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Who is using deduplicating disk arrays today and what are the latest dedupe tools in that space?
Deduplication arrays tend to be marketed toward enterprise-class organizations. Many of the deduplication array tools that are currently on the market are specifically designed for enterprise-class workloads. Such devices may be able to process several TB of data each hour and have capacities measured in PB. Needless to say, this type of scalability is overkill for the SMB market. Furthermore, deduplication arrays usually also come at a price point that is beyond the reach of all but the largest organizations.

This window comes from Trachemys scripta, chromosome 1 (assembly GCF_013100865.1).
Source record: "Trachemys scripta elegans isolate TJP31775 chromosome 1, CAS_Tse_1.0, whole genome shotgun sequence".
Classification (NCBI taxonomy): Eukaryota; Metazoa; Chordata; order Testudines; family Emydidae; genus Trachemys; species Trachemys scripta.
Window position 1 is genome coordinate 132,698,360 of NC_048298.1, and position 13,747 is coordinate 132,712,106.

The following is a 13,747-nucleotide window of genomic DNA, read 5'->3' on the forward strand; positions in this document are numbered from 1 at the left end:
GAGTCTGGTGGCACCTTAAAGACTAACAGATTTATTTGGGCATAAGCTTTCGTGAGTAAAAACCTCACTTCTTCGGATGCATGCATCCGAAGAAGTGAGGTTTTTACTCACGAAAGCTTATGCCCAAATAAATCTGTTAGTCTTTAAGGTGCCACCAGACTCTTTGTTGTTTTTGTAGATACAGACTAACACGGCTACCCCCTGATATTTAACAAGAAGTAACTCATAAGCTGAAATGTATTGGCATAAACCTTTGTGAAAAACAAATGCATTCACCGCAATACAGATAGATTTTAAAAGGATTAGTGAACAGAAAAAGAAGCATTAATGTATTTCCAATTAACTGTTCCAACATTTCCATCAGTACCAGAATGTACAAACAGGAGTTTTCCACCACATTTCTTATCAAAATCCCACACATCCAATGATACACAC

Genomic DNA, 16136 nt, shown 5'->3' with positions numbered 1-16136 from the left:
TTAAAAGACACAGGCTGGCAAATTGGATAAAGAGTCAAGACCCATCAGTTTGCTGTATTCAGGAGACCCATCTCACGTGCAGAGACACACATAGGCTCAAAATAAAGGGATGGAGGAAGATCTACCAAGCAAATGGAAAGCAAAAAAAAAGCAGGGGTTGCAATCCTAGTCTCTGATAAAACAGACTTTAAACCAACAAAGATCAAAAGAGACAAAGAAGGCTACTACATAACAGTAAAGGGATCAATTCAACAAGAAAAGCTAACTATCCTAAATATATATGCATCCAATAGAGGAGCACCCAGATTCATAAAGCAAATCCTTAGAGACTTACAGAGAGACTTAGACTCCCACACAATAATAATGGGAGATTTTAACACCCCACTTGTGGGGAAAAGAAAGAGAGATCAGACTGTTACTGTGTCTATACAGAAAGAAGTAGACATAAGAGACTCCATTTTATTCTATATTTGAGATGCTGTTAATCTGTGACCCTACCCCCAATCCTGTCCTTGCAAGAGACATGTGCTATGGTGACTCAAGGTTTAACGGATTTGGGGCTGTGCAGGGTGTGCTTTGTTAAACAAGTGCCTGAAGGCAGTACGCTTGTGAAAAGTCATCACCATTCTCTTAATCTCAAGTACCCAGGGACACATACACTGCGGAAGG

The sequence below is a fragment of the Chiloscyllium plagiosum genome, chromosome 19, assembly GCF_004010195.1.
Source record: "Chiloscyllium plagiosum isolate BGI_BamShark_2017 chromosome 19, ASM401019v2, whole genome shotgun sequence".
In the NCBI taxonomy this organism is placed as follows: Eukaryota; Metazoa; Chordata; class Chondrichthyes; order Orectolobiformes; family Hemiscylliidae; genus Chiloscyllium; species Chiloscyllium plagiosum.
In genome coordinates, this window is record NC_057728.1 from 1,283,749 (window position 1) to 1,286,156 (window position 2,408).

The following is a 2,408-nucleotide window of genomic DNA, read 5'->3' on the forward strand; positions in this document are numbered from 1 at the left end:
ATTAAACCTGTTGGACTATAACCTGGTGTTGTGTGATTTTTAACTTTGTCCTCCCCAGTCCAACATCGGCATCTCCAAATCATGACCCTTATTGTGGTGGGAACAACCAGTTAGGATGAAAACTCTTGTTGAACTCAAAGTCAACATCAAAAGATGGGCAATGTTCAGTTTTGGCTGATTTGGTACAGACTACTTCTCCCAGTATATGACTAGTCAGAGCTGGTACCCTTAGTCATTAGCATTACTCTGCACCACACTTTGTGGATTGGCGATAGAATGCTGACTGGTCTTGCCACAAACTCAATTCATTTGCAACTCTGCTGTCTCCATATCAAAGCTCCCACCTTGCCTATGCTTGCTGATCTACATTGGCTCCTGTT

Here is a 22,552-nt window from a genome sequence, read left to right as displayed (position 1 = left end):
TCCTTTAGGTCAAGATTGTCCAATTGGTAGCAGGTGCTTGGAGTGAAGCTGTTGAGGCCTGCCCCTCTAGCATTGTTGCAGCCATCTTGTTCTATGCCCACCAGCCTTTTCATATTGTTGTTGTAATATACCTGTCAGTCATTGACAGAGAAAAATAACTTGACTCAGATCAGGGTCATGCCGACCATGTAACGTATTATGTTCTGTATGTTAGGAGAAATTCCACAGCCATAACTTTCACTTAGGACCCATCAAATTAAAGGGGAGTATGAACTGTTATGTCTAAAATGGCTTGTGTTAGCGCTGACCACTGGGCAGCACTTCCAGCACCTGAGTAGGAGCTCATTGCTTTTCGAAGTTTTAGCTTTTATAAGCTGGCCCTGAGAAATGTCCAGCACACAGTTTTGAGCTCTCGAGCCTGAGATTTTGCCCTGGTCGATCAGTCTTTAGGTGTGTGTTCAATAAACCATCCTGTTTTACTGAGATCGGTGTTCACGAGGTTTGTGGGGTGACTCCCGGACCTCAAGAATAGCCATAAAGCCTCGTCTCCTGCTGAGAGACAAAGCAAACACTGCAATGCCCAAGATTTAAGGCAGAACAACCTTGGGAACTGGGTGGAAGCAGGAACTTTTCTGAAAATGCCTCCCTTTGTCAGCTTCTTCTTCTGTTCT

Probably the biggest development in dedupe tools is that of deduplication acceleration. Deduplication acceleration is based on the principle of workload distribution. Rather than allowing a single device to handle the full burden of the backup deduplication workload, the workload is distributed across multiple devices and can therefore be performed more quickly thanks to parallel processing.
One of the problems with deduplication arrays has always been that they work great in single-tier environments but not so well with backup architectures that rely on multiple storage tiers. Tiered backup-and-archiving systems typically move data from one storage tier to the next as the data ages. For example, an organization might store its freshest backup data on spinning disks but move aging backup data to tape or to cloud storage.
Moving deduplicated data from one storage tier to another typically requires the data to be rehydrated prior to the move. Deduplication accelerators make it possible to move deduplicated data among storage tiers without the need for rehydration.
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